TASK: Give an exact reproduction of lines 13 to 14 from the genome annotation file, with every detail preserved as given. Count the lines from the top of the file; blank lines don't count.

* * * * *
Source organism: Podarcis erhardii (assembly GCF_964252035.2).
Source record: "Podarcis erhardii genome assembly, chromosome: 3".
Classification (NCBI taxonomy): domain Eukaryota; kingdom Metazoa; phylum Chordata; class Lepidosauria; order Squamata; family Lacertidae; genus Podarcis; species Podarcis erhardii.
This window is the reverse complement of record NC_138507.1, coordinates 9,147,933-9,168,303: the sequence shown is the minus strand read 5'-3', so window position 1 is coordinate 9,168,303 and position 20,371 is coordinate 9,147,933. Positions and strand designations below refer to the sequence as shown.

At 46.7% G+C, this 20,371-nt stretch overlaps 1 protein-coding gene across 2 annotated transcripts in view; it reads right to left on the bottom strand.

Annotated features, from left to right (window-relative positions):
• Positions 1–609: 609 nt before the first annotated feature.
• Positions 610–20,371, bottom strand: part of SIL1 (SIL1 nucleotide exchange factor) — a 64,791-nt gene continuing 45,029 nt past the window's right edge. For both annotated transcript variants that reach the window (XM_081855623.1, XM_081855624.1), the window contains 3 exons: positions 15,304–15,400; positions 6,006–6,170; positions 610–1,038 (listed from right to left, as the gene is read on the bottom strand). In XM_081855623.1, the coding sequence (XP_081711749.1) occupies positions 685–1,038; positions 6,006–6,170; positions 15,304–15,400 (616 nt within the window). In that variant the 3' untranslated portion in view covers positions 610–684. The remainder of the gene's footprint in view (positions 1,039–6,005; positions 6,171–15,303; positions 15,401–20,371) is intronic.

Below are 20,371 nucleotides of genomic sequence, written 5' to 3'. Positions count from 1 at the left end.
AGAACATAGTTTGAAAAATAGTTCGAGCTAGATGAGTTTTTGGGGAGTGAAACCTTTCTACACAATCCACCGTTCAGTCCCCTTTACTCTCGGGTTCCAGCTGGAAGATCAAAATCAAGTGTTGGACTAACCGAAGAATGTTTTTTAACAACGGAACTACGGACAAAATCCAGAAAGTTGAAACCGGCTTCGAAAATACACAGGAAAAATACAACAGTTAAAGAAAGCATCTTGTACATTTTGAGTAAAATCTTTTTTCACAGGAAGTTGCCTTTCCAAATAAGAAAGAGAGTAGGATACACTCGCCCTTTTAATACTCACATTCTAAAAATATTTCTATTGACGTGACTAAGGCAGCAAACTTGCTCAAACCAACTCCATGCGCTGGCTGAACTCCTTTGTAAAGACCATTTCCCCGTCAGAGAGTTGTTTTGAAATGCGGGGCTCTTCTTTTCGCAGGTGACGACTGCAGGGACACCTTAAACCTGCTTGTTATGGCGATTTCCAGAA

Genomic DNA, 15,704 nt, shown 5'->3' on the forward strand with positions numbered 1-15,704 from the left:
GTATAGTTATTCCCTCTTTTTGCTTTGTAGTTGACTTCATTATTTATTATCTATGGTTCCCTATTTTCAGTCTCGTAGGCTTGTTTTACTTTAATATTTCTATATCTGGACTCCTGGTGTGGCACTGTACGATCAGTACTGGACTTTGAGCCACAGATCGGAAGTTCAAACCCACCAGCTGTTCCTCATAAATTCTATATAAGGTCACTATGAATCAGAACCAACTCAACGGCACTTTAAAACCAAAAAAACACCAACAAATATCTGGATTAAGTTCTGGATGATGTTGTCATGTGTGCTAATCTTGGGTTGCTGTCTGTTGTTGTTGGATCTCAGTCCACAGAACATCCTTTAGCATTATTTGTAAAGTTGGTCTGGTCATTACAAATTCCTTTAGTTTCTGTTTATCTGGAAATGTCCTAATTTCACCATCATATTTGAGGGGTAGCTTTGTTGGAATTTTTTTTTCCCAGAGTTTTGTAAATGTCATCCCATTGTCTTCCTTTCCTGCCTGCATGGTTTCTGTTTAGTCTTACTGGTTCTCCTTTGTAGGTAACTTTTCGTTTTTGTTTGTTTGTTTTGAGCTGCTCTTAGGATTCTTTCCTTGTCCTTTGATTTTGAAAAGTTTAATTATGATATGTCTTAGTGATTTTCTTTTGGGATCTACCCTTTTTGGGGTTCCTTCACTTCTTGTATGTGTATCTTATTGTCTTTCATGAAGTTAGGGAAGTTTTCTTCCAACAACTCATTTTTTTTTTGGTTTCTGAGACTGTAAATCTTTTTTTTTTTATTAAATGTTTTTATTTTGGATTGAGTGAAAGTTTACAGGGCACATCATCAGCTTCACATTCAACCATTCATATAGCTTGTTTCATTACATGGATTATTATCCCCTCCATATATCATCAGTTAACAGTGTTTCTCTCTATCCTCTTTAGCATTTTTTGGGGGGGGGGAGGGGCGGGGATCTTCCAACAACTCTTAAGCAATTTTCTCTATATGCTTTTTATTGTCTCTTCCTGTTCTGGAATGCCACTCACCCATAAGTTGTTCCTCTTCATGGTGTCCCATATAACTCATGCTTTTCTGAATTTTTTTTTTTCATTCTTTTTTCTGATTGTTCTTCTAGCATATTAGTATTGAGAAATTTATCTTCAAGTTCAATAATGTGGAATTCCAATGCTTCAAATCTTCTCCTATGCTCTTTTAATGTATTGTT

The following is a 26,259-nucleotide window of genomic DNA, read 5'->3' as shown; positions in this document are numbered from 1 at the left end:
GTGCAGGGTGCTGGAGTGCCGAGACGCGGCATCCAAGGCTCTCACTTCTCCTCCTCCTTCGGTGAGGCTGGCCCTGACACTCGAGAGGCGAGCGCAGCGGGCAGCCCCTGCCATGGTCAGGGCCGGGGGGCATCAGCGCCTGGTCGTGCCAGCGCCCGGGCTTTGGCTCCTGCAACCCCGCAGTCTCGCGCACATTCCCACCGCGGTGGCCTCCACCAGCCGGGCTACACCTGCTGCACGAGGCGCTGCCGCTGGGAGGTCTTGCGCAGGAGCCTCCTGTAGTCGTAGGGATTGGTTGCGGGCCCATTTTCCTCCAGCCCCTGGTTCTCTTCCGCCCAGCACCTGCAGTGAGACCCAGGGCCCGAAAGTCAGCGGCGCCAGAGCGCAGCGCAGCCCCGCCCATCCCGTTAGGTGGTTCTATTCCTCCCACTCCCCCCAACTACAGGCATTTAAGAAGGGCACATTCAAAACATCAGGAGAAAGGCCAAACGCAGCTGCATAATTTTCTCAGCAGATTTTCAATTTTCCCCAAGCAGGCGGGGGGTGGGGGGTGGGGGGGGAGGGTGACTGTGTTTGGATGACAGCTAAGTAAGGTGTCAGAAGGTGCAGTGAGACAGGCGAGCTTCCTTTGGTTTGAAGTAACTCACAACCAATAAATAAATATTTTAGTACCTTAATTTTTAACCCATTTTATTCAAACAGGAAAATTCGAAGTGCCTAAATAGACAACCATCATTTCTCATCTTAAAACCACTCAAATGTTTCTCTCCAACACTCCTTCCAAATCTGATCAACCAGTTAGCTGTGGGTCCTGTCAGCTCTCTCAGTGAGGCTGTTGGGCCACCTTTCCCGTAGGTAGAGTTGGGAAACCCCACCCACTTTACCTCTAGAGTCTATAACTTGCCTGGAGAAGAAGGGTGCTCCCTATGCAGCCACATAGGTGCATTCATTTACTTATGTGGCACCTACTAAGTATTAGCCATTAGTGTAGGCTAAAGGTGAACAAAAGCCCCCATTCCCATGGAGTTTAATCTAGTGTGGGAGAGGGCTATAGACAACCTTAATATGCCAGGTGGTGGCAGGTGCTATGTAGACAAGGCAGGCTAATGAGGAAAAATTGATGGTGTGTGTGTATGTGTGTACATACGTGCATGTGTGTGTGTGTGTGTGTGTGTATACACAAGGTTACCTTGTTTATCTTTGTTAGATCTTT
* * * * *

The following is a 26,259-nucleotide window of genomic DNA, read 5'->3' as shown; positions in this document are numbered from 1 at the left end:
GTGCAGGGTGCTGGAGTGCCGAGACGCGGCATCCAAGGCTCTCACTTCTCCTCCTCCTTCGGTGAGGCTGGCCCTGACACTCGAGAGGCGAGCGCAGCGGGCAGCCCCTGCCATGGTCAGGGCCGGGGGGCATCAGCGCCTGGTCGTGCCAGCGCCCGGGCTTTGGCTCCTGCAACCCCGCAGTCTCGCGCACATTCCCACCGCGGTGGCCTCCACCAGCCGGGCTACACCTGCTGCACGAGGCGCTGCCGCTGGGAGGTCTTGCGCAGGAGCCTCCTGTAGTCGTAGGGATTGGTTGCGGGCCCATTTTCCTCCAGCCCCTGGTTCTCTTCCGCCCAGCACCTGCAGTGAGACCCAGGGCCCGAAAGTCAGCGGCGCCAGAGCGCAGCGCAGCCCCGCCCATCCCGTTAGGTGGTTCTATTCCTCCCACTCCCCCCAACTACAGGCATTTAAGAAGGGCACATTCAAAACATCAGGAGAAAGGCCAAACGCAGCTGCATAATTTTCTCAGCAGATTTTCAATTTTCCCCAAGCAGGCGGGGGGTGGGGGGTGGGGGGGGAGGGTGACTGTGTTTGGATGACAGCTAAGTAAGGTGTCAGAAGGTGCAGTGAGACAGGCGAGCTTCCTTTGGTTTGAAGTAACTCACAACCAATAAATAAATATTTTAGTACCTTAATTTTTAACCCATTTTATTCAAACAGGAAAATTCGAAGTGCCTAAATAGACAACCATCATTTCTCATCTTAAAACCACTCAAATGTTTCTCTCCAACACTCCTTCCAAATCTGATCAACCAGTTAGCTGTGGGTCCTGTCAGCTCTCTCAGTGAGGCTGTTGGGCCACCTTTCCCGTAGGTAGAGTTGGGAAACCCCACCCACTTTACCTCTAGAGTCTATAACTTGCCTGGAGAAGAAGGGTGCTCCCTATGCAGCCACATAGGTGCATTCATTTACTTATGTGGCACCTACTAAGTATTAGCCATTAGTGTAGGCTAAAGGTGAACAAAAGCCCCCATTCCCATGGAGTTTAATCTAGTGTGGGAGAGGGCTATAGACAACCTTAATATGCCAGGTGGTGGCAGGTGCTATGTAGACAAGGCAGGCTAATGAGGAAAAATTGATGGTGTGTGTGTATGTGTGTACATACGTGCATGTGTGTGTGTGTGTGTGTGTGTATACACAAGGTTACCTTGTTTATCTTTGTTAGATCTTT